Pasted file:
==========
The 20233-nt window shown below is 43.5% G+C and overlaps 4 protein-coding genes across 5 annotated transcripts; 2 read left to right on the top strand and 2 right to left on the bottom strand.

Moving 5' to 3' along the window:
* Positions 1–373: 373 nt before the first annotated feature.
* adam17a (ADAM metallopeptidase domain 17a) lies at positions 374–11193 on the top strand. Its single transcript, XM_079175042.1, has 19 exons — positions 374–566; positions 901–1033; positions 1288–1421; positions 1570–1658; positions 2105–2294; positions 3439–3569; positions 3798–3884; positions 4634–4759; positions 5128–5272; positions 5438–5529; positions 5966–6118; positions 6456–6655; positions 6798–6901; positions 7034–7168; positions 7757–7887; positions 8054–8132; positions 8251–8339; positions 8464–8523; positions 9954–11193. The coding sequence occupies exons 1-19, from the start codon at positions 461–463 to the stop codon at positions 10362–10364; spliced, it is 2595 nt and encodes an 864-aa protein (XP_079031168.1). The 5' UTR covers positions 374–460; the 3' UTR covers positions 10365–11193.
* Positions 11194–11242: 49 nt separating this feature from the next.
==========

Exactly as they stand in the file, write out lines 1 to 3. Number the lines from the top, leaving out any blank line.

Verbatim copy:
The 20233-nt window shown below is 43.5% G+C and overlaps 4 protein-coding genes across 5 annotated transcripts; 2 read left to right on the top strand and 2 right to left on the bottom strand.

Moving 5' to 3' along the window:
* Positions 1–373: 373 nt before the first annotated feature.